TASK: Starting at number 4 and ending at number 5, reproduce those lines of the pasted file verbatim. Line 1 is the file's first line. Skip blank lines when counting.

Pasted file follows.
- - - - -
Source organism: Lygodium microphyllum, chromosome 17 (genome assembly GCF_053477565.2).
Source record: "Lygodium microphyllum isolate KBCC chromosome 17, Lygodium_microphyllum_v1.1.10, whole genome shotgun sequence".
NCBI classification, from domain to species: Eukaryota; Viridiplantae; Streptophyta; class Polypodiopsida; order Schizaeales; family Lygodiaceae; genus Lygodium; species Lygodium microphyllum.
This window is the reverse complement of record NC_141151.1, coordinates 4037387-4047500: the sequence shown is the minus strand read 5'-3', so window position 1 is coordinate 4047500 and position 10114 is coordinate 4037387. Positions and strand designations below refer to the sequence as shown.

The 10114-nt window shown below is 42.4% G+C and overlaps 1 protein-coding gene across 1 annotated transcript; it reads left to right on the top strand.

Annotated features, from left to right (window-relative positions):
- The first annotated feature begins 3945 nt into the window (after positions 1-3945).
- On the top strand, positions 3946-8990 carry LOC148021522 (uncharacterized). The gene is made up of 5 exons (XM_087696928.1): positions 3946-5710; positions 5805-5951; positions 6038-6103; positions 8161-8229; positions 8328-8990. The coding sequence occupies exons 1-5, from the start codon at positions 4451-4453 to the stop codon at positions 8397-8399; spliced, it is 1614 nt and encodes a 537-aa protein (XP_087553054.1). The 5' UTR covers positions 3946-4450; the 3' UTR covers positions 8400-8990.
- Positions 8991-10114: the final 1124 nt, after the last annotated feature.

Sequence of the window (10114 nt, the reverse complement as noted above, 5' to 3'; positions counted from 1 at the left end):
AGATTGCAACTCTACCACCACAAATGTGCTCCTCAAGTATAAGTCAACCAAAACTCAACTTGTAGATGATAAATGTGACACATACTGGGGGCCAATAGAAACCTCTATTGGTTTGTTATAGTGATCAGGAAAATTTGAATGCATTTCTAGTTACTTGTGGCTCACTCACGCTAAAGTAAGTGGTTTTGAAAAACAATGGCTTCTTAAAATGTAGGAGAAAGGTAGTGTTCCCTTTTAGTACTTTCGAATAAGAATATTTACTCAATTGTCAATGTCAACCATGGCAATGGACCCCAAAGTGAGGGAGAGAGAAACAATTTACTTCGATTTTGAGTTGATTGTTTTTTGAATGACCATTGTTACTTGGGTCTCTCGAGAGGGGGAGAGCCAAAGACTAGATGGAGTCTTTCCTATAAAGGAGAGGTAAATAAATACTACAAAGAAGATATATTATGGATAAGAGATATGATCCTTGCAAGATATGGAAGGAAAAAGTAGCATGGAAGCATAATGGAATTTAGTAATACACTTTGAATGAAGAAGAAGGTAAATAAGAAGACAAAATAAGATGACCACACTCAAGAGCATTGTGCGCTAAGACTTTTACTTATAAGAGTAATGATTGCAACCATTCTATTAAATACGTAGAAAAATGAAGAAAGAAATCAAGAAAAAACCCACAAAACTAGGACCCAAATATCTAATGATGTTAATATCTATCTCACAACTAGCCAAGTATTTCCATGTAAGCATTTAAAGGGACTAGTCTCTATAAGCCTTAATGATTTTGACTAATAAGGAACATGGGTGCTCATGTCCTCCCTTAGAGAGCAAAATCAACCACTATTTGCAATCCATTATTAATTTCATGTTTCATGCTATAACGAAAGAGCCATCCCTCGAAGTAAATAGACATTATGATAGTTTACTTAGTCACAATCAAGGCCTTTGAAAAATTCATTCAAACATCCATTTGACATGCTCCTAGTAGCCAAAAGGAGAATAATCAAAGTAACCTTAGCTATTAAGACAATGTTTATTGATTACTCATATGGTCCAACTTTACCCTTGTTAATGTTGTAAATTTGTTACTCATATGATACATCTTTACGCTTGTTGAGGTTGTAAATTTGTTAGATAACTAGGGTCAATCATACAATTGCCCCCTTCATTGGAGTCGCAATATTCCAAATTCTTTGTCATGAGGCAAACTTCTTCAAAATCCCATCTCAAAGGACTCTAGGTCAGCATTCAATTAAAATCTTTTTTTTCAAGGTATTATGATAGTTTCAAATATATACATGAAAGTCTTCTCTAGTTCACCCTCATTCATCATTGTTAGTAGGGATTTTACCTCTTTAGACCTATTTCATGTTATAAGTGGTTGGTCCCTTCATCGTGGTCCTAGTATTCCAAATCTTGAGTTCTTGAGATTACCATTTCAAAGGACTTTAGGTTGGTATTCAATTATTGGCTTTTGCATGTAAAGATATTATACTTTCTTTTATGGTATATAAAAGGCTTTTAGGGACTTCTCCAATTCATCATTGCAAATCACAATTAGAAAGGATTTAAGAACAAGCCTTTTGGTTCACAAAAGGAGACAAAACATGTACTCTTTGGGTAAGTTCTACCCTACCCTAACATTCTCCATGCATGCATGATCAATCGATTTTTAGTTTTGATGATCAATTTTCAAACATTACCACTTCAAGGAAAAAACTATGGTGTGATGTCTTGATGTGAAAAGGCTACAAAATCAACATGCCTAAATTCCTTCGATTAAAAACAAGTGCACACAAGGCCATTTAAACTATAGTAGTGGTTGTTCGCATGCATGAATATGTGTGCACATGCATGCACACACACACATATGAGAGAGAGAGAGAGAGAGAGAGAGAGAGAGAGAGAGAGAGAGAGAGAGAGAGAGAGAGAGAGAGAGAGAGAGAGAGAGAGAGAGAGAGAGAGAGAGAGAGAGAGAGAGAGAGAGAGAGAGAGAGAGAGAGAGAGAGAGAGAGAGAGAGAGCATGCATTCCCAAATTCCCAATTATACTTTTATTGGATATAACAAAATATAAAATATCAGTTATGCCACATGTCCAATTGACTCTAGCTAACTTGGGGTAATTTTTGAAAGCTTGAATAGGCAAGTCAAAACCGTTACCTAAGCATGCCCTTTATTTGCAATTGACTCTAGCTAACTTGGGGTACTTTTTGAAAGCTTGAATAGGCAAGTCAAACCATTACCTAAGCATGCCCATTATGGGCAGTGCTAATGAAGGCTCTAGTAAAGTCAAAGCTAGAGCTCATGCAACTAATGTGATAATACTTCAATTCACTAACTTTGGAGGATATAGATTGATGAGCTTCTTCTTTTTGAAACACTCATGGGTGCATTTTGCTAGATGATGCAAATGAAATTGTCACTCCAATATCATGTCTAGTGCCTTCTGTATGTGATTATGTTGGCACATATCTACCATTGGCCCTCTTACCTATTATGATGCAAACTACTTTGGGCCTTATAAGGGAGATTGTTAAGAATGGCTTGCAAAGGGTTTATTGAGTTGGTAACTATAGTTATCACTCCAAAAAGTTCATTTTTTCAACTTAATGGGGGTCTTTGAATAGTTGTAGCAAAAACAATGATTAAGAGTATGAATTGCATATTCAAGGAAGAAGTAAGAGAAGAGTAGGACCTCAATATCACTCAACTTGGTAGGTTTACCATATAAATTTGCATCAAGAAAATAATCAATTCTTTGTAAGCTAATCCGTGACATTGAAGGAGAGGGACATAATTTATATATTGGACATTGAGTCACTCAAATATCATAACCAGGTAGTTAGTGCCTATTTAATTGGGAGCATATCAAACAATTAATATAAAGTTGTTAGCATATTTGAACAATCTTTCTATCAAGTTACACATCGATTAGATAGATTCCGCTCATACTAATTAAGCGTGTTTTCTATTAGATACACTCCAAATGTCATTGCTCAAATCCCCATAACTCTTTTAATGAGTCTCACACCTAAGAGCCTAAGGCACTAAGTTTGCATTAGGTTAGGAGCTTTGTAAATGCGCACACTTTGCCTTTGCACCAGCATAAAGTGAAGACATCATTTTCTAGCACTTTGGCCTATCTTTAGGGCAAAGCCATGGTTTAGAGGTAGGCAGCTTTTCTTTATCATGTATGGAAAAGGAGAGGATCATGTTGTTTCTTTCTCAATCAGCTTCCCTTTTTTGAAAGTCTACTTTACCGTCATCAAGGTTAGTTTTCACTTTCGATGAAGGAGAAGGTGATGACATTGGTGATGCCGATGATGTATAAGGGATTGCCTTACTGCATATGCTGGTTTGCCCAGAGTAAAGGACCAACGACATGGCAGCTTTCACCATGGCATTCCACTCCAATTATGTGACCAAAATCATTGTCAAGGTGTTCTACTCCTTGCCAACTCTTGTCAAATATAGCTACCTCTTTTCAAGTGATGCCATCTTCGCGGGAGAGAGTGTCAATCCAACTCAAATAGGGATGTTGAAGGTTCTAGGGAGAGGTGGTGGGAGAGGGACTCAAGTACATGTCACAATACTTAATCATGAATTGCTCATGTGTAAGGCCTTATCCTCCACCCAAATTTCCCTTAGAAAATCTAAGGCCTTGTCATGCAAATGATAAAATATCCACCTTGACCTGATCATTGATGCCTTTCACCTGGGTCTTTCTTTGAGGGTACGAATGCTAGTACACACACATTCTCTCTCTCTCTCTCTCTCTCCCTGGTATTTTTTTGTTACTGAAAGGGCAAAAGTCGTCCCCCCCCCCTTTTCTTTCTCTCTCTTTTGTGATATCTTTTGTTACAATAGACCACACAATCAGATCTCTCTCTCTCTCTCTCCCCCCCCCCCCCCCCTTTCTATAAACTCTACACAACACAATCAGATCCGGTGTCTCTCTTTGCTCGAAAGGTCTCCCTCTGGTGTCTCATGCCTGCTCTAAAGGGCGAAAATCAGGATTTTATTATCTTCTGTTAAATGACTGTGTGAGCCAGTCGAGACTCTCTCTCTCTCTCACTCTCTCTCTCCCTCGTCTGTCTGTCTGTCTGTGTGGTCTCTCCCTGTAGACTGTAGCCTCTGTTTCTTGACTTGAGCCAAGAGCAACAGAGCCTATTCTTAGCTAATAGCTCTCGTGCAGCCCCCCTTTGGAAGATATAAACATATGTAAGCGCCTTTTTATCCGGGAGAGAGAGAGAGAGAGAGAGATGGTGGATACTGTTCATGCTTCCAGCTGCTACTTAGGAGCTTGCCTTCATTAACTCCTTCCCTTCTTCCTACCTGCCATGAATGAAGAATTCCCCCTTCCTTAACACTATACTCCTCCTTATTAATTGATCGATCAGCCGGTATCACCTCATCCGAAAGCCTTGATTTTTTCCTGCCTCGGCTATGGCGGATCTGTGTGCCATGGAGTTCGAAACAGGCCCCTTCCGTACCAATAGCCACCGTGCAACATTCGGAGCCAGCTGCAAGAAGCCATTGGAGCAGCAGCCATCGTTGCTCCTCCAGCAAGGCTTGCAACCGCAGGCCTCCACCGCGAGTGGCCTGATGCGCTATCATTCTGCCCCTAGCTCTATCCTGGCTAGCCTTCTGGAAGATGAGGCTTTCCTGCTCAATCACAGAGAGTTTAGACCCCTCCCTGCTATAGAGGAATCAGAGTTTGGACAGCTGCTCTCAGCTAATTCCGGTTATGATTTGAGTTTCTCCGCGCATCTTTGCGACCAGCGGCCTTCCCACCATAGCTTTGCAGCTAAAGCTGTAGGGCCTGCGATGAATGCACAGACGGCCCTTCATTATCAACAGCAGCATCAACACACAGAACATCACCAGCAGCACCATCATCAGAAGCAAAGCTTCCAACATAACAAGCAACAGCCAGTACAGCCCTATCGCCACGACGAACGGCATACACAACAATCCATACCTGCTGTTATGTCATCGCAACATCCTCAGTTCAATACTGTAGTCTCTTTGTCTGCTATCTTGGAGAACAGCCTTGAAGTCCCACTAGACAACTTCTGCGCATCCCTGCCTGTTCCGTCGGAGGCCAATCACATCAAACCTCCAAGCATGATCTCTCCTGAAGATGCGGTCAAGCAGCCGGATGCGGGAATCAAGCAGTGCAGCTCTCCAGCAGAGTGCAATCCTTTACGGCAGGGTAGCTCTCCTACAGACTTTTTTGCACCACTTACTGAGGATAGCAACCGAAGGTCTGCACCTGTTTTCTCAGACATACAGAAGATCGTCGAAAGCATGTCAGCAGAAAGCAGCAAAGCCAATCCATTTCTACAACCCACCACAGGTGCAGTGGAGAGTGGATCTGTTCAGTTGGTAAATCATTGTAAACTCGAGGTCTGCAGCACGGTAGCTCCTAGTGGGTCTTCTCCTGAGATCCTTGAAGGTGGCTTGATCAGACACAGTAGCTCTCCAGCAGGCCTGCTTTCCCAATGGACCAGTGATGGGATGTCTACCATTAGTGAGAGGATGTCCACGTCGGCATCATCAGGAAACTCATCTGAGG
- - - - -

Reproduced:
This window is the reverse complement of record NC_141151.1, coordinates 4037387-4047500: the sequence shown is the minus strand read 5'-3', so window position 1 is coordinate 4047500 and position 10114 is coordinate 4037387. Positions and strand designations below refer to the sequence as shown.

The 10114-nt window shown below is 42.4% G+C and overlaps 1 protein-coding gene across 1 annotated transcript; it reads left to right on the top strand.